GDoN “features historic character” edition

This house is located at 126 Randolph Place, Northwest. The listing says:

“Great opportunity to own this spacious, renovated, 3-level, rowhome with basement apt unit in sought after Bloomingdale neighborhood! Home features historic character with contemporary design to include: hardwood and marble floors, custom kitchen, separate dining, 2 master suites, walk-in closets, fireplace, skylights, gated parking and more. Close to metro, bikeshare, shops/restaurants.”

You can see more photos here.

This 3 bed/3.5 bath is going for $875,000.

17 Comment

  • All that HVAC ductwork bulkheading and they couldn’t cover the kitchen hood vent exhaust? Cheap renovation, IMHO

  • Terrible photos and dated “renovation”. I say 778k after 45 DOM.

    • In a more rational market, sure. This will sell under asking, but it will without a doubt go for well over 800k.

      • Also, the new owners will spend a decent amount so the place doesn’t so loudly advertise all of the Home Depot specials responsible for the current look.

      • What does a rational market base pricing on, since it’s apparently not what people are willing to pay in your opinion?

  • The renovation is certainly dated (that bathroom! Green marble tile and a black toilet! A tiny flat screen TV over said toilet!!). Would cost a lot to update that unless you were willing to just live with the ugly for a while. Kitchen would do well with just some new or painted cabinet fronts. Ductwork seems a little haphazard, and not a lot of thought went into that fireplace thing. Hard to tell, but there might be some structural issues with the porch (or that just could be distortion in the picture, it looks like some sagging in places). That said, given the insanity in Bloomingdale these days this is not a terrible price for a perfectly livable TH with a rental-ready unit. Sigh.

    • Looking at the pictures, the basement may not be technically tall enough to get a CoO from the city. If so, that would certainly lessen the appeal.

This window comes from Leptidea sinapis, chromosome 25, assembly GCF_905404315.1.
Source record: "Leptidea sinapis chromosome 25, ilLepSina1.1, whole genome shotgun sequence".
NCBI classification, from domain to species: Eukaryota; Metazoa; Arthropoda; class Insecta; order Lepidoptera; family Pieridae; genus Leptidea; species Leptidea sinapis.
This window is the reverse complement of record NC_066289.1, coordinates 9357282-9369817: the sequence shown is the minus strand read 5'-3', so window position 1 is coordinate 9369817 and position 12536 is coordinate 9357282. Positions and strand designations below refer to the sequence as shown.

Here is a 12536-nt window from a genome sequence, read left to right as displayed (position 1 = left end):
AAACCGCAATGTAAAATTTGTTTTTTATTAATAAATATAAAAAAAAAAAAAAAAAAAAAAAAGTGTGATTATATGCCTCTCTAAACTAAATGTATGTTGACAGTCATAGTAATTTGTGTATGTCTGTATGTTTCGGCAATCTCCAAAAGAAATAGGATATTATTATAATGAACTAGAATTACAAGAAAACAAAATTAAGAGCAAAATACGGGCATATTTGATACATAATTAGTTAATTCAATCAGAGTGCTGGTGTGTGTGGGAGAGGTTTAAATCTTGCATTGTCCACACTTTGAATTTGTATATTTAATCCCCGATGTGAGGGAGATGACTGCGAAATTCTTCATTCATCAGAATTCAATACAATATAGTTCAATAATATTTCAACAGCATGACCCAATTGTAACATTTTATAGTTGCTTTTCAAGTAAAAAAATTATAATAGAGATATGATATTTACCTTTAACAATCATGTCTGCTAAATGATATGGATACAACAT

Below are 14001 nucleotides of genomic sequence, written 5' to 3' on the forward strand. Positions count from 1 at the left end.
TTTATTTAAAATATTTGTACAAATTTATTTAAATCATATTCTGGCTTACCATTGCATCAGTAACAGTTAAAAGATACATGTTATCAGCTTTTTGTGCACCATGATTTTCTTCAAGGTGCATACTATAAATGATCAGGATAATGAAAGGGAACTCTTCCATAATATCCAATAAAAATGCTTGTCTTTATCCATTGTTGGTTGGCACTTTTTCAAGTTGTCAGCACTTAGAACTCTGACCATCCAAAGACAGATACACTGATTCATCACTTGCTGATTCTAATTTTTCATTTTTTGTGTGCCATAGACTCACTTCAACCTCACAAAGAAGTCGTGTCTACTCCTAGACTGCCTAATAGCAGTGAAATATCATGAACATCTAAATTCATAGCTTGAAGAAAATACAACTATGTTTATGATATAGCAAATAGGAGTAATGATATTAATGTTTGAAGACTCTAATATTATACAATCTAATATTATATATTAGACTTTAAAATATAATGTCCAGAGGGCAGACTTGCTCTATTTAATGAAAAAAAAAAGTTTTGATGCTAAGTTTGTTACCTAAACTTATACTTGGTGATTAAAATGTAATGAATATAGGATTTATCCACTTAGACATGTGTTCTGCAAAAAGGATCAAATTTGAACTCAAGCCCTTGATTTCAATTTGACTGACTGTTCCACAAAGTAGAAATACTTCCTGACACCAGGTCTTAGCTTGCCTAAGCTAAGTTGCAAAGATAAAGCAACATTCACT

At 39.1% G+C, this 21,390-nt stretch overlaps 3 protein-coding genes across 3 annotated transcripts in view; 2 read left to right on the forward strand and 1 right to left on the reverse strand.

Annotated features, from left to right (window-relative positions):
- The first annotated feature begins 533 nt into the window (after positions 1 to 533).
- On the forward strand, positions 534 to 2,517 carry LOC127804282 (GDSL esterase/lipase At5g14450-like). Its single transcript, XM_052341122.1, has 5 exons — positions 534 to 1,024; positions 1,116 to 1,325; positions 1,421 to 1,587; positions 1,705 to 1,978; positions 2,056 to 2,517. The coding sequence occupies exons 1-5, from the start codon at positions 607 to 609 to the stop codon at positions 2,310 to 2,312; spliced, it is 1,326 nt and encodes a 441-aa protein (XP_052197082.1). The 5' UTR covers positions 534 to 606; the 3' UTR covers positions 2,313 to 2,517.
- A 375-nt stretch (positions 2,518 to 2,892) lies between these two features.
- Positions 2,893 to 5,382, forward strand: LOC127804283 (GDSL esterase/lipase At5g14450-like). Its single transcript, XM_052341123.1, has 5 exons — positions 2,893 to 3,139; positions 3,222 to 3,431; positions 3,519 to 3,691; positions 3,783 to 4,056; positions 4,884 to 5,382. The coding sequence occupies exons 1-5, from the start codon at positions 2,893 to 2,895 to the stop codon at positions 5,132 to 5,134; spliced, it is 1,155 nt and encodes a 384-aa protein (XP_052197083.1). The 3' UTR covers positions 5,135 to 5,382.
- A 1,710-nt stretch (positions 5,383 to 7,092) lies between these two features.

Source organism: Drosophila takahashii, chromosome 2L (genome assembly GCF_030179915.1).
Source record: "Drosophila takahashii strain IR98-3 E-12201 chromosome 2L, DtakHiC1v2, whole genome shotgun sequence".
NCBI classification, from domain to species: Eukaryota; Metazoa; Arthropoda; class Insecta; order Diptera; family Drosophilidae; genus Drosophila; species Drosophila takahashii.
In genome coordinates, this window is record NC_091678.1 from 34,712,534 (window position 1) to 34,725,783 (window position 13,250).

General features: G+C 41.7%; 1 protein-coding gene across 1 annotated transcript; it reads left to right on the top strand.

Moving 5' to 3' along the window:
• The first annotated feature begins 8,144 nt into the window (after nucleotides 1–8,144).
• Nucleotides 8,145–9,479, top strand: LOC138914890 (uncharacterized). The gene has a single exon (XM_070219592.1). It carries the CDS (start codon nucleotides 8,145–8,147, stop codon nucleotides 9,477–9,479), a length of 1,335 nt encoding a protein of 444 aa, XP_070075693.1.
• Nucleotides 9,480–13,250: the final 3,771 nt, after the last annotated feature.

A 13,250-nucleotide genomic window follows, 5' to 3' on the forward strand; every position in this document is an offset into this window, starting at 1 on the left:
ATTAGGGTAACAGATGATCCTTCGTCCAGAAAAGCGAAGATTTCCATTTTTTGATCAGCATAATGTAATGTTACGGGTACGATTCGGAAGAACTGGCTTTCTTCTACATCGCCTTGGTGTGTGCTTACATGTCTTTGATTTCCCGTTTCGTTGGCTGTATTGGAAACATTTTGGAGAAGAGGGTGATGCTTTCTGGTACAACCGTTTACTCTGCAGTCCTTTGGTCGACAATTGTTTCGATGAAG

• HaileUnlikely

    The seller bought this house in 2000 and did a bunch of renovations in 2002. I don’t know whether all of the renovations were done back then or whether some were more recent, I’d be less harsh on an owner who renovated his own place and then lived in it for 15 years than I would a developer who is trying to pull off flip on the cheap. (That doesn’t mean I think it’s worth $875K though.)

    • This confirms my suspicion that this was a renovated by an owner/resident that purchased when this was not a neighborhood associated with high end finishes. Ironically, this type of reno is what many on PoP idealize, but when they see the fruits of this labor everyone wants a developer special with up-to-date matching finishes throughout.

      • That’s what I was thinking. If this were a developer reno, it would look a little nicer and cost a little more. Everybody’s too busy admonishing the market for creating house prices higher than 5 years ago and/or their podunk hometowns to actually appreciate this for what it is: a livable home in a hot neighborhood for what I think is a relatively low price.

        • “If this were a developer reno, it would look a little nicer and cost a little more.” Maybe… but developers often cut corners, and sometimes they do so with important things like load-bearing walls.
          .
          The bathrooms remind me of a Japanese “love hotel.” (Love hotels are known for their gaudiness and tackiness.) And I’m no fan of the fireplace… but I’m glad they kept stuff like the stairway woodwork and the unpainted brick facade.

          • “Maybe… but developers often cut corners, and sometimes they do so with important things like load-bearing walls.”
            .
            Owners cut corners when they’re just preparing a place to sell. Contractors cut corners when the owner hires them to do things and doesn’t stand over their shoulders watching them (or know enough to do if they wanted to). Owners do shoddy work when they physically do the work themselves and aren’t experts.
            .
            I don’t understand your point. Owning a home is risky. If you’re innately skeptical of developers, you should be willing to pay more for this house than had it been typically flipped, since apparently it’s worth more to you than one a developer’s touched. In that sense, this is a great deal for you. If you’re generally full of existential dread, then it’s also a good deal, because having to update all the finishes (which are probably old enough that you won’t feel terrible tearing them up) will give you an opportunity to see stuff behind the walls for yourself, or bring in someone you trust to do so.

  • look forward to the was it a GDON on this place. I think it is ambitiously priced but i think they’ll get their ask, especially with the (dismal) basement rental. people want to be in bloomingdale and be landlords and will pay a premium.

    • A premium over what? A premium over a different neighborhood that is cheaper? What does the word “premium” even mean if you are comparing it to something that is different in location, which is the only way that homes are actually valued?

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